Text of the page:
Sunday, April 22, 2007

Entry #11

Through a Clean Circle
by Kaye Gilbert

Logan pushed his fingers hard against his ears and fell to his knees. He closed his eyes and lifted his face skyward. He could still hear her scream. The same way he had heard her scream for the past eleven years, since the night she died in her bedroom giving birth to a stillborn baby, with four-year-old Logan as her only companion.

The scream died with the call of a crow. Logan removed his hands from his ears, rose to his feet, and started for home on the powdery dirt road.

“Dad, I’m home,” he called, as he stepped inside the dank house.

“In here, Logan,” came the nearly inaudible reply. “I…I’m resting a bit.”

He made his way toward his father in the darkness of the room, gently kicking the wine bottles from his path. Wind chimes, thought Logan, when they clinked together softly. He sat down on the edge of the couch and touched his father’s hand with his, and then kissed his hollow cheek. His father’s face was cold and sticky.

“I’m feelin’ good today, son,” his father slurred. He pulled a frayed afghan over his father’s chest.

“I’ll fix you something to eat now,” said Logan. “Borscht okay?”

A bit of light shone into the gloom of the kitchen, as Logan prepared the beets he had grown himself. Through a clean circle on the grimy window above the sink, he looked out upon a pale gibbous moon in a late afternoon sky.


Sam said...

Beautiful use of imagery and words. Haunting.

Unknown said...

There are beautiful words and description here; however, I get the impression that this is the opener for a much longer piece. I have many questions. How old is Logan now? Where is this story taking place? Why does he still here those screams? What's up with his father? Hope you let us know if you do make it a longer piece. ( :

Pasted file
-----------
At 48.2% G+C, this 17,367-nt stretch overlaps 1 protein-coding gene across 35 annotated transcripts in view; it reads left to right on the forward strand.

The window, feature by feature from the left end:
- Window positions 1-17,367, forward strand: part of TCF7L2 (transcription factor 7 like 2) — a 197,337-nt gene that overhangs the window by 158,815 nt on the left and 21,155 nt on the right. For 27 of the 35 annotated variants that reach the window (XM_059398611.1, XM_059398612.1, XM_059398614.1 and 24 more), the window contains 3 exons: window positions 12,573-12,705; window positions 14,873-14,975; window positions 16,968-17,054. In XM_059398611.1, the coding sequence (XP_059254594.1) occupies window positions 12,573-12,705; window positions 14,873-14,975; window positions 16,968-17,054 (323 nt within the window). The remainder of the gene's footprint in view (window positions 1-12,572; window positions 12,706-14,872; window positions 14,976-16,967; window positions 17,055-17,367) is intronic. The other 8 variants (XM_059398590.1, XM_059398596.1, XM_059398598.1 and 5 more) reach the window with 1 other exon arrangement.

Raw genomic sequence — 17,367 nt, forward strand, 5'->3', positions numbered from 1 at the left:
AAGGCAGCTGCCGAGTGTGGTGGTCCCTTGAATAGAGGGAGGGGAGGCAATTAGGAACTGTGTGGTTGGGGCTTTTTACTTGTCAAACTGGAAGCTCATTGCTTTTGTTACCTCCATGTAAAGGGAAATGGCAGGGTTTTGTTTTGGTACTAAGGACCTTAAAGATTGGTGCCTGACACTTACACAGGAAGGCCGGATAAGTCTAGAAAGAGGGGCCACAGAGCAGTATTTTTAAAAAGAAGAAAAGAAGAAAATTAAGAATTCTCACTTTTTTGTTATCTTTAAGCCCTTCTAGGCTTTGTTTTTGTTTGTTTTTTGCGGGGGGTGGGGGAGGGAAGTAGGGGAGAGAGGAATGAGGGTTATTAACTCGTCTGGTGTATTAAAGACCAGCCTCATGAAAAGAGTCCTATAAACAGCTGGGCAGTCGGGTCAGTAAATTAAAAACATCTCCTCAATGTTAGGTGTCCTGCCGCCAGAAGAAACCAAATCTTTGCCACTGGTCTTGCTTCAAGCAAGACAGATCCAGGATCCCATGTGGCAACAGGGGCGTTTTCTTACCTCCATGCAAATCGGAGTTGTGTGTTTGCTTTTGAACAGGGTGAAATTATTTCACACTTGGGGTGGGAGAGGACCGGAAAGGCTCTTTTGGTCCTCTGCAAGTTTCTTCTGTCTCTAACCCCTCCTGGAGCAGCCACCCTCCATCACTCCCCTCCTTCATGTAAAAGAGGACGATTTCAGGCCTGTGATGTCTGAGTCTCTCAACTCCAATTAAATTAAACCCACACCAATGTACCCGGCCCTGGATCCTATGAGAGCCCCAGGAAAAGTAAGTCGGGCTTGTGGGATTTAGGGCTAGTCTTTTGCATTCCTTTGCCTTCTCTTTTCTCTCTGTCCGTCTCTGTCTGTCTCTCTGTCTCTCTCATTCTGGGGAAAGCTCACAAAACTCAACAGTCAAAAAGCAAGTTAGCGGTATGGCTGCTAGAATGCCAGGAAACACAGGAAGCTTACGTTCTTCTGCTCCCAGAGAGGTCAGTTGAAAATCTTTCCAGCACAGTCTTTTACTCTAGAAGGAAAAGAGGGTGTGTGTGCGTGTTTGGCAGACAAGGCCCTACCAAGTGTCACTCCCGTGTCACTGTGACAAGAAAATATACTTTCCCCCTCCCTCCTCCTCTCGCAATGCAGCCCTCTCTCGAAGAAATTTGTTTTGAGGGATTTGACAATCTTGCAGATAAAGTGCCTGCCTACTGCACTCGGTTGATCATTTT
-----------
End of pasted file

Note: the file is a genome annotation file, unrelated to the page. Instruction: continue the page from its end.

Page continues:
Bernita said...

Interesting symbolism, perhaps a little too oblique?

Jaye Wells said...

Great imagery. I know the word count doesn't give much room to develop a story, but this left me with too many questions to feel complete. You definitely have a talent for description, though.

Suzan Abrams, email: said...

I loved the windchimes bit. In the darkness, it spoke of tenderness, gentleness & sentiment beyond all.

Scott said...

Many great qualities about this piece. I like the ending image of looking through the clean circle of the grimy window. I can relate.

Anonymous said...

Sam, Verilion, Bernita, Jaye, Suzanabrams, and Scott,

I appreciate your thoughtful input and good suggestions. Thanks for ALL your comments. :) KLG

Beth said...

The 250 word count is so limiting. This feels larger. I also liked the wine bottle wind chimes part.

The Wandering Author said...

Yes, this feels larger, but I loved the imagery; I hope the story is allowed to grow beyond these boundaries.

Anonymous said...

Second half has a nice sense of pace. I really felt the father's fatigue.

High marks for pacing.